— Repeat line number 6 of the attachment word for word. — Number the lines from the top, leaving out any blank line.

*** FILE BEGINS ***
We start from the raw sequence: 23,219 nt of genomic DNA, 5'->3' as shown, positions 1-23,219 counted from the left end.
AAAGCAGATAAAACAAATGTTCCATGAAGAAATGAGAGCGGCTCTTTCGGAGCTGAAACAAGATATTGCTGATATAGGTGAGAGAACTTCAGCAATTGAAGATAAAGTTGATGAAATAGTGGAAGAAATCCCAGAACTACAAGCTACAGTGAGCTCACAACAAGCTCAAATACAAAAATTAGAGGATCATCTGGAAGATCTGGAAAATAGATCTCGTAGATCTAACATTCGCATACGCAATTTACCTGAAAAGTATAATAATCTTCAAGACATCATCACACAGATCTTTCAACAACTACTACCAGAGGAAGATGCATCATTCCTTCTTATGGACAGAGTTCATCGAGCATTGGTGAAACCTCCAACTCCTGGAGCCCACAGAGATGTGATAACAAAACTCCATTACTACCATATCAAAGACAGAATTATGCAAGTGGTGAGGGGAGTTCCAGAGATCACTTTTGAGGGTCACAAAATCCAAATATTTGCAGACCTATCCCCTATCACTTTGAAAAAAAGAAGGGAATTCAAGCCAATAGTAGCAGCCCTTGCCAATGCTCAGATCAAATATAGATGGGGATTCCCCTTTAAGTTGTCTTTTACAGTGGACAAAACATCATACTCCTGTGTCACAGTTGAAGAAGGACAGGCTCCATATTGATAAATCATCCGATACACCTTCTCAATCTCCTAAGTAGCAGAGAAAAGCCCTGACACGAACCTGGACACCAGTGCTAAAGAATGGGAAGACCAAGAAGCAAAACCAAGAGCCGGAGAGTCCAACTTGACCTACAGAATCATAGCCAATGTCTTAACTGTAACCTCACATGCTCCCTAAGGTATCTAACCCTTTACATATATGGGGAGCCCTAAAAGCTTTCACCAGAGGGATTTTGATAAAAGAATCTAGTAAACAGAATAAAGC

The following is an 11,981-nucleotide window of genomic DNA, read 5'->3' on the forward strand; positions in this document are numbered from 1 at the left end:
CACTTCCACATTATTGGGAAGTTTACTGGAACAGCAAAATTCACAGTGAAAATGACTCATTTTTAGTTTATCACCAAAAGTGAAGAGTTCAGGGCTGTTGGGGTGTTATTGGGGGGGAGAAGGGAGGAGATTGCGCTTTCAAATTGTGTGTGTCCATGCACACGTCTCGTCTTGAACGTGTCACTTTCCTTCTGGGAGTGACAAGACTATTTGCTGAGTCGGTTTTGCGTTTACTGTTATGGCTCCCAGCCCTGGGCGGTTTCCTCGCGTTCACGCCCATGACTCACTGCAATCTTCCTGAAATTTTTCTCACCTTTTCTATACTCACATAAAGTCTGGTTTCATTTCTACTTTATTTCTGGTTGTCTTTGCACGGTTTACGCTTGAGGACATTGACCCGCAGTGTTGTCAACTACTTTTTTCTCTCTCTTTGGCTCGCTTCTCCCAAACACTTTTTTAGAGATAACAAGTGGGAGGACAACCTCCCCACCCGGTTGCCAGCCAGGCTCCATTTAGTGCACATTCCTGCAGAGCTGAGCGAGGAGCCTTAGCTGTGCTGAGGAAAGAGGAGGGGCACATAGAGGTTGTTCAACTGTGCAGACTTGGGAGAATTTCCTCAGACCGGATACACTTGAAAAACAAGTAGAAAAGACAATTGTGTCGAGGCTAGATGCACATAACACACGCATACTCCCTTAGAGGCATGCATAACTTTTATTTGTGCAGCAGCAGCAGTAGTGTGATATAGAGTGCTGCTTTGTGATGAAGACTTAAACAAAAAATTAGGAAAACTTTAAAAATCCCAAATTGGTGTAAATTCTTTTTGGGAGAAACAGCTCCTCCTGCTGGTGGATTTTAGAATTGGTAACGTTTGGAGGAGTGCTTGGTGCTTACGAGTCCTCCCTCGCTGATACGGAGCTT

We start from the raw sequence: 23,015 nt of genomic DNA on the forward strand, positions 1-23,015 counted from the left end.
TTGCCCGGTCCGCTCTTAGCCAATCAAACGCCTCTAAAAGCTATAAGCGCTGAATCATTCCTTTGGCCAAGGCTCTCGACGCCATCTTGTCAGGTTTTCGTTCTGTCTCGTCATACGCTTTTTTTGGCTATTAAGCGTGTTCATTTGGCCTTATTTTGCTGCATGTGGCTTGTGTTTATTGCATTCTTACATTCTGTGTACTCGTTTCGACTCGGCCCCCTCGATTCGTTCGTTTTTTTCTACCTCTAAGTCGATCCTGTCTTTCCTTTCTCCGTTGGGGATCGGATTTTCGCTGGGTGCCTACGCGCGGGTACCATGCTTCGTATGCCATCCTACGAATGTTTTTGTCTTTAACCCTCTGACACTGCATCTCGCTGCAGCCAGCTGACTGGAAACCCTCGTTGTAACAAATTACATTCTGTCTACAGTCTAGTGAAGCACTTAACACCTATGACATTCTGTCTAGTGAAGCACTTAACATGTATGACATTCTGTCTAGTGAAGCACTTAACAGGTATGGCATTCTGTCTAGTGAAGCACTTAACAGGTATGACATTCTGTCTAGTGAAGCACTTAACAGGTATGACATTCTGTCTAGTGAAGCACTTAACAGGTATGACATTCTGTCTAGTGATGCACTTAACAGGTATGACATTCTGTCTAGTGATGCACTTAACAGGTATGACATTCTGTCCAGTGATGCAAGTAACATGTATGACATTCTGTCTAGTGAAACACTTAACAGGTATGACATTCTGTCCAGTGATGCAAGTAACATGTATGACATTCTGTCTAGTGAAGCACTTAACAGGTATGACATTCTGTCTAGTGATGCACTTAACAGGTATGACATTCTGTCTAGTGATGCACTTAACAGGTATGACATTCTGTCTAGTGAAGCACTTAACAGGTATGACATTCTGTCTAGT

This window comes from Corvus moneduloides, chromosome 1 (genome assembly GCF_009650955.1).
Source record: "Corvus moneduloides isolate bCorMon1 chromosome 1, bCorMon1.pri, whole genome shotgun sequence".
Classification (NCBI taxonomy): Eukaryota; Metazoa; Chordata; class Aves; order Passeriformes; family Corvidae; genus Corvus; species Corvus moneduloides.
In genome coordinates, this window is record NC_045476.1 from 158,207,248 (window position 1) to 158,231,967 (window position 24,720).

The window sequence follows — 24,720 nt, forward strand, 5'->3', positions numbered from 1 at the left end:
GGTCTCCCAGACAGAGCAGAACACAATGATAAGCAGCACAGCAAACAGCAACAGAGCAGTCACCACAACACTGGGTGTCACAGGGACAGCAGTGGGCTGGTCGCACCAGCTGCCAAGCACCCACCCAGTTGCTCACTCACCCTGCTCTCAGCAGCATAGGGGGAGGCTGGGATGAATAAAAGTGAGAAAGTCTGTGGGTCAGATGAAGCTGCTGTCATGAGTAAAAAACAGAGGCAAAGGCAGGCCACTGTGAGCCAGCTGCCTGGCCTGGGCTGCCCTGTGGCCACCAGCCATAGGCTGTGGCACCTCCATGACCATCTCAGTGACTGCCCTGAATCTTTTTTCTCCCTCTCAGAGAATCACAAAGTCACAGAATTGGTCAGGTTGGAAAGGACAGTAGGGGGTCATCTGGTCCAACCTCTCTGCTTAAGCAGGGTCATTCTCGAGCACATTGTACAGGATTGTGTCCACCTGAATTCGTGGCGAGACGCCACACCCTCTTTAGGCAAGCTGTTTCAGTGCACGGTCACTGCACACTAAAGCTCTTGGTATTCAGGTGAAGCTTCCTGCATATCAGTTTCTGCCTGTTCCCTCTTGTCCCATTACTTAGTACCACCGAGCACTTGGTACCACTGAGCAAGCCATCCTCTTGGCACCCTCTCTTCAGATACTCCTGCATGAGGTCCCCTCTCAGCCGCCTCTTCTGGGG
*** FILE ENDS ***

TTGCCCGGTCCGCTCTTAGCCAATCAAACGCCTCTAAAAGCTATAAGCGCTGAATCATTCCTTTGGCCAAGGCTCTCGACGCCATCTTGTCAGGTTTTCGTTCTGTCTCGTCATACGCTTTTTTTGGCTATTAAGCGTGTTCATTTGGCCTTATTTTGCTGCATGTGGCTTGTGTTTATTGCATTCTTACATTCTGTGTACTCGTTTCGACTCGGCCCCCTCGATTCGTTCGTTTTTTTCTACCTCTAAGTCGATCCTGTCTTTCCTTTCTCCGTTGGGGATCGGATTTTCGCTGGGTGCCTACGCGCGGGTACCATGCTTCGTATGCCATCCTACGAATGTTTTTGTCTTTAACCCTCTGACACTGCATCTCGCTGCAGCCAGCTGACTGGAAACCCTCGTTGTAACAAATTACATTCTGTCTACAGTCTAGTGAAGCACTTAACACCTATGACATTCTGTCTAGTGAAGCACTTAACATGTATGACATTCTGTCTAGTGAAGCACTTAACAGGTATGGCATTCTGTCTAGTGAAGCACTTAACAGGTATGACATTCTGTCTAGTGAAGCACTTAACAGGTATGACATTCTGTCTAGTGAAGCACTTAACAGGTATGACATTCTGTCTAGTGATGCACTTAACAGGTATGACATTCTGTCTAGTGATGCACTTAACAGGTATGACATTCTGTCCAGTGATGCAAGTAACATGTATGACATTCTGTCTAGTGAAACACTTAACAGGTATGACATTCTGTCCAGTGATGCAAGTAACATGTATGACATTCTGTCTAGTGAAGCACTTAACAGGTATGACATTCTGTCTAGTGATGCACTTAACAGGTATGACATTCTGTCTAGTGATGCACTTAACAGGTATGACATTCTGTCTAGTGAAGCACTTAACAGGTATGACATTCTGTCTAGT